The Texas Capitol, where in January protesters and a Texas state legislator ignited a firestorm of criticism with anti-Islamic comments. Creative Commons/Ed Schipul

A Texas lawmaker has refused to apologize for making what many consider to be Islamophobic comments in a widely criticized Facebook post addressing the state's annual Texas Muslim Capitol Day. State Rep. Molly White wrote a Facebook statement asking “representatives from the Muslim community to renounce Islamic terrorist groups and publicly announce allegiance to America and our laws.” The post went viral in recent days.

Jan. 29 was Texas Muslim Capitol Day, an event that aims at engaging Texas’ Muslim community in discussions about civil rights, democracy and governance that has taken place annually since 2003. This year, speakers and participants saw about two dozen protesters screaming and waving posters with anti-Islamic slogans.

Some have found fault with White's comments. One Texas resident, Jim Gray, wrote in a letter to the Waco Tribune that he considered the Republican lawmaker's behavior “a personal affront and insult” due to “the racism and bigotry she manifested toward Muslim-American citizens.” He argued she had “usurped her constitutional authority by making discriminatory demands of Muslim-Americans that she did not require of others.”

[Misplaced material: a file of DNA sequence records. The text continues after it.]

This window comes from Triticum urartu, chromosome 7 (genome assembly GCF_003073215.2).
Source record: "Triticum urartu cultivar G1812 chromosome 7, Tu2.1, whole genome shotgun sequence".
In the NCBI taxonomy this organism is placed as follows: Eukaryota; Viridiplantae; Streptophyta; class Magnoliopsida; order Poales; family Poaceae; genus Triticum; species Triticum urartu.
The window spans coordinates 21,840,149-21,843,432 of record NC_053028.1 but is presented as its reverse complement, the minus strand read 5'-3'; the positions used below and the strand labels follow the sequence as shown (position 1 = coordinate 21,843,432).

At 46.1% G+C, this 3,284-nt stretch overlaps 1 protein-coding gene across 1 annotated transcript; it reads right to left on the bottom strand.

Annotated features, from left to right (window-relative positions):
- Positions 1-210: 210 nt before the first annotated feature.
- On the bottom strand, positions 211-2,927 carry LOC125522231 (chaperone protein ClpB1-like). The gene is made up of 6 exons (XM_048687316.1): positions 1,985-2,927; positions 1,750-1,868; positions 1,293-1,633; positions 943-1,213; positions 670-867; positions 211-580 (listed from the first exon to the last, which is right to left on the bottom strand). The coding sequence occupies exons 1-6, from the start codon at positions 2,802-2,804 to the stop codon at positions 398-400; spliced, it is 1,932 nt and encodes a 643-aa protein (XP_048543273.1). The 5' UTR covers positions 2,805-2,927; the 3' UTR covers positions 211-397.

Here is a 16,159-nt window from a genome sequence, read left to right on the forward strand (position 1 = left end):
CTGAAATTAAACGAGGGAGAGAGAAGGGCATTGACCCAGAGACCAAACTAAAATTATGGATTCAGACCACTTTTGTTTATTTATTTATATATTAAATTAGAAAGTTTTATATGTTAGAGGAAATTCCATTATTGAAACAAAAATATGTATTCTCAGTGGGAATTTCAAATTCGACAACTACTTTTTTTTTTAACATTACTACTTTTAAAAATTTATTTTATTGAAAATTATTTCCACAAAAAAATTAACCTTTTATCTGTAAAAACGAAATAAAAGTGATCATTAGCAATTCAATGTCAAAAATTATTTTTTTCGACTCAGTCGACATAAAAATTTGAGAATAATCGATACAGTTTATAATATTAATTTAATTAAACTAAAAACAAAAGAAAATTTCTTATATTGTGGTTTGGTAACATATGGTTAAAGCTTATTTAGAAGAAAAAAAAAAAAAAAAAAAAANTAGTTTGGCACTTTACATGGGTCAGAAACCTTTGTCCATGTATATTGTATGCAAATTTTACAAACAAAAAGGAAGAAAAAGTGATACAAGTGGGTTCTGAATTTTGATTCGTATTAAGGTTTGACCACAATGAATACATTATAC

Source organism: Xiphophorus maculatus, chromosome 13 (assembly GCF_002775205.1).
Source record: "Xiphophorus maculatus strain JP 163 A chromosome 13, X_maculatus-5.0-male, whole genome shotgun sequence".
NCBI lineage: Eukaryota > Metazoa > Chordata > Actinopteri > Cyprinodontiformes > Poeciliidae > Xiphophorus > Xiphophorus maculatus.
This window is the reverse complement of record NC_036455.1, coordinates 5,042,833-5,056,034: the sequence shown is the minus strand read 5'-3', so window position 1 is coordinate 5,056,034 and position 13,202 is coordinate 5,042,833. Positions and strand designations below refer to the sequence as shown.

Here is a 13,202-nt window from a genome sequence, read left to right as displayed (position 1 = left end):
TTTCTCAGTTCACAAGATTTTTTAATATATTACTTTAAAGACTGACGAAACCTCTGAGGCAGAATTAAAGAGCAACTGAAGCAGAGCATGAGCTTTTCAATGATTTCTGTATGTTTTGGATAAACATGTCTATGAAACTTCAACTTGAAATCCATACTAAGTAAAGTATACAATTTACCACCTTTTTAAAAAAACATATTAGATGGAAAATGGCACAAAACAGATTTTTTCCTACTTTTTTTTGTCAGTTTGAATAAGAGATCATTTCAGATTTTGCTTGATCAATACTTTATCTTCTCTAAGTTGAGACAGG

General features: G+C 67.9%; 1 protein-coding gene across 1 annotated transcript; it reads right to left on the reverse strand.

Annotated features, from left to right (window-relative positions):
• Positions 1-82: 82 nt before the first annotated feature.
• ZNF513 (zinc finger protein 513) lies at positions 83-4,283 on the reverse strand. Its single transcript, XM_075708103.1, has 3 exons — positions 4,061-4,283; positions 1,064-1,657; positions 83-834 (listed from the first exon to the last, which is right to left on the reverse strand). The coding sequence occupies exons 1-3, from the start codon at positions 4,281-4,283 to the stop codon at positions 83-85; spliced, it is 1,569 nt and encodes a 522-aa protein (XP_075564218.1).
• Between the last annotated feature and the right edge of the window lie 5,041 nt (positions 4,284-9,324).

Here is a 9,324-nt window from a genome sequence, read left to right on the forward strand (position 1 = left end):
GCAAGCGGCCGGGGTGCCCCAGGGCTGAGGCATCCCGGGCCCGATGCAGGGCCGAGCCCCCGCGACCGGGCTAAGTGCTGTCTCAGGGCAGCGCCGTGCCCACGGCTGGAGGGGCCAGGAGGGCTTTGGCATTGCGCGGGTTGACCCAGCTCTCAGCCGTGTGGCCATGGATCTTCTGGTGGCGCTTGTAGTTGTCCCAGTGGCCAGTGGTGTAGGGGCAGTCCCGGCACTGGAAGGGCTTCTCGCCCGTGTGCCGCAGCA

White later said her comments were aimed at the event’s organizer, the Council on American-Islamic Relations (CAIR), a nonprofit organization whose chapters aim to bring together lawmakers and Muslim constituents. “When I heard CAIR, I get red flags,” White told the Texas Tribune, because the group had been labeled a terrorist group by the United Arab Emirates. The organization is planning on hosting a similar day in Oklahoma at the end of February. In response to her Facebook post, CAIR asked for an ethics ruling from the Texas House of Representatives.

“A day which was to symbolize the ethnic mosaic and the diversity of the American people turned into one of outright bigotry,” wrote a columnist for the Lancaster Eagle-Gazette, Usama Awan. He added that he found both the anti-Muslim protestors and White’s reactions to such a day “extremely disturbing” and pointed out various ways Muslims contributed to American society.

Others took to Twitter:

CAIR is planning to go forward with Muslim Day in Oklahoma, a compilation of discussions and events similar to those held in Texas and the first in that state, on Feb. 27.

White is an anti-abortion activist. Her campaign profile reads: "Molly has been a GOP precinct chairman, an election judge, a member of the Central Texas Republican Women’s club, a delegate to the Texas Republican Convention, and a delegate to the Republican National Convention. She has volunteered as a pro-life and women’s health consultant for congressional campaigns and worked on both Bush’s re-election campaign in 2004 and on John McCain’s in 2008."